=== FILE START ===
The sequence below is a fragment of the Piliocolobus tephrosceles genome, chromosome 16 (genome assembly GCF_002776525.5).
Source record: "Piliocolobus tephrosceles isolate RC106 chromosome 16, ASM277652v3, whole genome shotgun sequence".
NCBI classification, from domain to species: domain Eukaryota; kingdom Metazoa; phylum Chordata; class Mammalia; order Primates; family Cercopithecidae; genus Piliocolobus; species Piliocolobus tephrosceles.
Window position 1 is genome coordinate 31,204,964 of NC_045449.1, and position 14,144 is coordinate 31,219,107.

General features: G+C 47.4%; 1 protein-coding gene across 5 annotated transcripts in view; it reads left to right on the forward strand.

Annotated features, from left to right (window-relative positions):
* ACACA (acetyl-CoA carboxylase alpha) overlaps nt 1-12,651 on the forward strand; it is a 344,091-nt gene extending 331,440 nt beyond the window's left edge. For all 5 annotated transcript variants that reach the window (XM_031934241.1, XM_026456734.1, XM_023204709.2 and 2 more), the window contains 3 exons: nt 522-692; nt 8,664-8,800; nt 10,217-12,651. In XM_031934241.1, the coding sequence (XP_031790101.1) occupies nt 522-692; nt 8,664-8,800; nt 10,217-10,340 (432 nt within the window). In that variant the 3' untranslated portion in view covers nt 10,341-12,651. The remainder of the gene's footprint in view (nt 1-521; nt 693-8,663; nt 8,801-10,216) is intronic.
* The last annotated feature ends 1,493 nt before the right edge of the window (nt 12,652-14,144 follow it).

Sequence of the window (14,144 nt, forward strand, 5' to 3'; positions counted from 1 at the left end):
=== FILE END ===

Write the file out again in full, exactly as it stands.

The sequence below is a fragment of the Piliocolobus tephrosceles genome, chromosome 16 (genome assembly GCF_002776525.5).
Source record: "Piliocolobus tephrosceles isolate RC106 chromosome 16, ASM277652v3, whole genome shotgun sequence".
NCBI classification, from domain to species: domain Eukaryota; kingdom Metazoa; phylum Chordata; class Mammalia; order Primates; family Cercopithecidae; genus Piliocolobus; species Piliocolobus tephrosceles.
Window position 1 is genome coordinate 31,204,964 of NC_045449.1, and position 14,144 is coordinate 31,219,107.

General features: G+C 47.4%; 1 protein-coding gene across 5 annotated transcripts in view; it reads left to right on the forward strand.

Annotated features, from left to right (window-relative positions):
* ACACA (acetyl-CoA carboxylase alpha) overlaps nt 1-12,651 on the forward strand; it is a 344,091-nt gene extending 331,440 nt beyond the window's left edge. For all 5 annotated transcript variants that reach the window (XM_031934241.1, XM_026456734.1, XM_023204709.2 and 2 more), the window contains 3 exons: nt 522-692; nt 8,664-8,800; nt 10,217-12,651. In XM_031934241.1, the coding sequence (XP_031790101.1) occupies nt 522-692; nt 8,664-8,800; nt 10,217-10,340 (432 nt within the window). In that variant the 3' untranslated portion in view covers nt 10,341-12,651. The remainder of the gene's footprint in view (nt 1-521; nt 693-8,663; nt 8,801-10,216) is intronic.
* The last annotated feature ends 1,493 nt before the right edge of the window (nt 12,652-14,144 follow it).

Sequence of the window (14,144 nt, forward strand, 5' to 3'; positions counted from 1 at the left end):